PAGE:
The research teams from the University of Illinois, and the University of Washington and Microsoft, have built on that work by storing information in DNA form and then retrieving a specific file from the data. The Illinois scientists were able to encode parts of the Wikipedia pages of six universities, and then select and edit parts of the text written in DNA corresponding to three of the colleges.
The University of Washington and Microsoft researchers decided that because of the vast potential storage capacity of DNA, it would be better used for simply storing data rather than rewriting it. They were able to store four small image files and then retrieve them independently with just a single error.
Computer storage systems resemble cities with precise street addresses where data can be retrieved. With DNA storage, the scientists exploit the self-assembly nature of biological molecules that encode information. The basic function of DNA, replication in living organisms, is essential for life.
A digitized picture, for example, might be broken into thousands of pieces that are in turn mapped into thousands of individual strands of DNA. When they encode the information, the researchers add a unique identifier that makes it possible to later reassemble the complete picture or file, like putting together a jigsaw puzzle.
The scientists use the ability to amplify specific DNA strands rapidly and efficiently using a technique known as "polymerase chain reaction," or P.C.R., to make it easier to find the information they wish to retrieve. Invented by the chemist Kary Mullis in 1983, P.C.R. makes it possible to amplify a single copy of a DNA molecule into millions of copies of a single sequence.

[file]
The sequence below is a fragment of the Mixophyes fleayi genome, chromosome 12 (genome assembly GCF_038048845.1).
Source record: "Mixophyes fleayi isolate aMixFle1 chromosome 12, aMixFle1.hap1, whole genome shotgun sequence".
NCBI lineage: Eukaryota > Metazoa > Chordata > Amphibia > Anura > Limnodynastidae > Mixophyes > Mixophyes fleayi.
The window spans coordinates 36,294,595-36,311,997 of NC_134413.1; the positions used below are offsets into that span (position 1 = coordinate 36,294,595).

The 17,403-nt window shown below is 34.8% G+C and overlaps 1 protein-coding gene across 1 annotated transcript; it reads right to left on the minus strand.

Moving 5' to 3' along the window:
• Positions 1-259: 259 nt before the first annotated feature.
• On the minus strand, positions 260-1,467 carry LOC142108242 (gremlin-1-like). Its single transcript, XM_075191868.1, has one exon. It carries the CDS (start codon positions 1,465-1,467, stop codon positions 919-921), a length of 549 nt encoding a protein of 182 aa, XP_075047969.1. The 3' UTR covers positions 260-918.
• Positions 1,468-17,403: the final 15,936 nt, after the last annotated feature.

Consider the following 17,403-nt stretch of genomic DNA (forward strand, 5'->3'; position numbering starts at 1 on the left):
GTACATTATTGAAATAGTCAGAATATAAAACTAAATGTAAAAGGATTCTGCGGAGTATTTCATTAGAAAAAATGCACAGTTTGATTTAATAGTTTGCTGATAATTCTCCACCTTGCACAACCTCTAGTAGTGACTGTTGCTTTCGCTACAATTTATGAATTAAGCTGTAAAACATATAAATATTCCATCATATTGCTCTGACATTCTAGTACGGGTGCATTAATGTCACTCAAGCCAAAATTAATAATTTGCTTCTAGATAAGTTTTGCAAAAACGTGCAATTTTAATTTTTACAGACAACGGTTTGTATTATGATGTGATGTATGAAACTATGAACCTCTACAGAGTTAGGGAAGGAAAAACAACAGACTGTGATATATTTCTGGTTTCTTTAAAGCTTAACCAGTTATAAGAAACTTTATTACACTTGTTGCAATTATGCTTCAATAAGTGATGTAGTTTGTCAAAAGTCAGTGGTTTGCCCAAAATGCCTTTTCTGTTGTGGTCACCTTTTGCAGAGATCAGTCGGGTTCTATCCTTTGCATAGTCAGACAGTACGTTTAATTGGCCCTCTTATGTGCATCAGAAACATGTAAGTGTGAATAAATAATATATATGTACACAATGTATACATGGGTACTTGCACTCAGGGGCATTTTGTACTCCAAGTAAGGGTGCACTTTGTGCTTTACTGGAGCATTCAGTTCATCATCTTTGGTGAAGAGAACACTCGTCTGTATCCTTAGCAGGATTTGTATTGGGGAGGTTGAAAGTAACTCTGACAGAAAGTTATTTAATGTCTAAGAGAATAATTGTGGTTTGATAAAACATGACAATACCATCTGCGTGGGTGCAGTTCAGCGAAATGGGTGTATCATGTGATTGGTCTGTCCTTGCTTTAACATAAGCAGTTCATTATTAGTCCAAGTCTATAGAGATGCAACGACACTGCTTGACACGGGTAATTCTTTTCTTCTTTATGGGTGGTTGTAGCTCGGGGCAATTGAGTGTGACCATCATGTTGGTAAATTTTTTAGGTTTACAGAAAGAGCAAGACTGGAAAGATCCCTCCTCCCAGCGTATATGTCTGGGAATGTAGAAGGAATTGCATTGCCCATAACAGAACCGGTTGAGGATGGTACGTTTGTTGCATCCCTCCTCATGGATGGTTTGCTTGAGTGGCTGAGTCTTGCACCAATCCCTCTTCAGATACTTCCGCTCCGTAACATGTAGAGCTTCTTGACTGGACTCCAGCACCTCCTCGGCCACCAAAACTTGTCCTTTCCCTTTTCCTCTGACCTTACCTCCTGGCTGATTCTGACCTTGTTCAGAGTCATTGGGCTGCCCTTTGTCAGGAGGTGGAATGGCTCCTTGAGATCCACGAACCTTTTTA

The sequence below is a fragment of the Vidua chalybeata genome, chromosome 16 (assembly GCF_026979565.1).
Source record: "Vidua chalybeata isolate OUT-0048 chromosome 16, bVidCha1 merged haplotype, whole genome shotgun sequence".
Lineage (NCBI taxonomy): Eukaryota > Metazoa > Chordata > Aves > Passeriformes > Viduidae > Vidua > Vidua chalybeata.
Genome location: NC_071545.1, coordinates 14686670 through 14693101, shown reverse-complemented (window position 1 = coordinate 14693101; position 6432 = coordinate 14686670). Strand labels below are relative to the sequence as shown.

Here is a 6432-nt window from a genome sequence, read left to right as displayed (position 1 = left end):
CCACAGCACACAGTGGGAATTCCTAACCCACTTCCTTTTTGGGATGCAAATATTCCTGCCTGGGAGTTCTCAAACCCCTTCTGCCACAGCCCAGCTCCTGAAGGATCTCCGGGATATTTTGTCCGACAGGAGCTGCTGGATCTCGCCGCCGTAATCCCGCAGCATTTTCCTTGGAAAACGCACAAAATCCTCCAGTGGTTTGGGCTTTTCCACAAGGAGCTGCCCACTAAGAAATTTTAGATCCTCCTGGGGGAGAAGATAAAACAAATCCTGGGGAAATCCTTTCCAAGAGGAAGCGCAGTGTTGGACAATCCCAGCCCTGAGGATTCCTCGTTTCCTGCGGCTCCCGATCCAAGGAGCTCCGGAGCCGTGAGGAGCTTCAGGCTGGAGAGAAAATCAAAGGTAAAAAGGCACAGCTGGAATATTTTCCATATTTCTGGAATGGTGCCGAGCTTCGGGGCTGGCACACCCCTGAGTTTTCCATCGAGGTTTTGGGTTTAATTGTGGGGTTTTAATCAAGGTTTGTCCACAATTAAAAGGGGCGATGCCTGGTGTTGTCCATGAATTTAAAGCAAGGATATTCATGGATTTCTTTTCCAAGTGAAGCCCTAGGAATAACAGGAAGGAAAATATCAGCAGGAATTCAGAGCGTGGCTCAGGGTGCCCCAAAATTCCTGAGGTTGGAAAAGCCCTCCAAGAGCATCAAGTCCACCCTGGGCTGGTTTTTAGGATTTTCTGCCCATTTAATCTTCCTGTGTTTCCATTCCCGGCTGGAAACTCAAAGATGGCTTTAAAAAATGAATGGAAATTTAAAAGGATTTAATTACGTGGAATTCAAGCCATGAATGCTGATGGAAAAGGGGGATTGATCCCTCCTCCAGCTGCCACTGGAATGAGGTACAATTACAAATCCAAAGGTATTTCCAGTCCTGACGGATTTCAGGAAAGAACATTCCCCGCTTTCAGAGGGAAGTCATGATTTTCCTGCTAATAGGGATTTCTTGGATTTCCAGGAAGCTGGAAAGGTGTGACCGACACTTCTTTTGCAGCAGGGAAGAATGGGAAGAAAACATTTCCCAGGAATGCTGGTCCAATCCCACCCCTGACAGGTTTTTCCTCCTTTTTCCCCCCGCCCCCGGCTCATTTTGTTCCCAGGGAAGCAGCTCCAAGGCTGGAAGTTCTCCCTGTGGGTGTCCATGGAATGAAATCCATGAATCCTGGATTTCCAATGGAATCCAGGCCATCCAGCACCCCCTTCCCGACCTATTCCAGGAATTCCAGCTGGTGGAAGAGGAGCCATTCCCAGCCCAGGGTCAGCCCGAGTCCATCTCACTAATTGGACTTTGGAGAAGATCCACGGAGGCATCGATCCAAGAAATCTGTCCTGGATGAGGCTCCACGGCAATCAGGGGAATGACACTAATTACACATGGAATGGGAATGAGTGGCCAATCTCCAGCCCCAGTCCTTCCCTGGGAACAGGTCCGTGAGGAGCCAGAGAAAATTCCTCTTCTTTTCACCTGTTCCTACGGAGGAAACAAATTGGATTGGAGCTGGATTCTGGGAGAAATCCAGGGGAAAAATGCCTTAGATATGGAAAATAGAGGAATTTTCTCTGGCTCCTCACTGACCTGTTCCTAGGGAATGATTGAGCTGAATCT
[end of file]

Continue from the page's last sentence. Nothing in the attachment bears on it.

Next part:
In addition to refining the computerized reassembly techniques, the research groups are continuing to work on improving the basic storage technology.
"We have scaled up our 2012 work about a hundredfold," Dr. Church said. His laboratory is working in collaboration with Technicolor S.A., a French company that has a large business in digital data and film archiving. "The big issue is lowering the cost by another thousandfold, which is our current focus," he added.
The Harvard laboratory is trying to encode and retrieve "A Trip to the Moon," a 1902 French silent film.
The University of Washington and Microsoft researchers have partnered with Twist Bioscience, a San Francisco start-up that has developed a semiconductor-based system that accelerates the production of custom DNA strands in which digital data can be encoded.
The scientists acknowledge that their current bottleneck is in the ability to write the information in DNA, but they say they expect that technology to begin to improve rapidly.
"It is absolutely about the technology and miniaturizing the scale of the reaction" used to create synthetic DNA, said Emily Leproust, the chief of Twist.
Currently, it takes just seconds to store or retrieve data using magnetic tape cartridges — widely used by corporate computing centers to keep archival copies. But the cartridges themselves are often stored on shelves or in elaborate robotic retrieval systems; retrieving them and putting the data online for access can take hours.
The cost and speed of encoding digital information in DNA will soon come down by several orders of magnitude, said Dr. Leproust, making it competitive with magnetic storage.
Although it is snaillike in retrieval speed compared with electronic and magnetic memory, DNA will be far better in terms of the scale of the data it can store and the time scale.
"DNA is a remarkable media for long-term storage," said Karin Strauss, a Microsoft computer architect. "All you have to do is keep it cold and dry."
Correction: December 3, 2015
An earlier version of a picture caption with this article misidentified the employer and current job of Douglas Carmean. He designs computers at Microsoft, no longer microprocessor chips at Intel.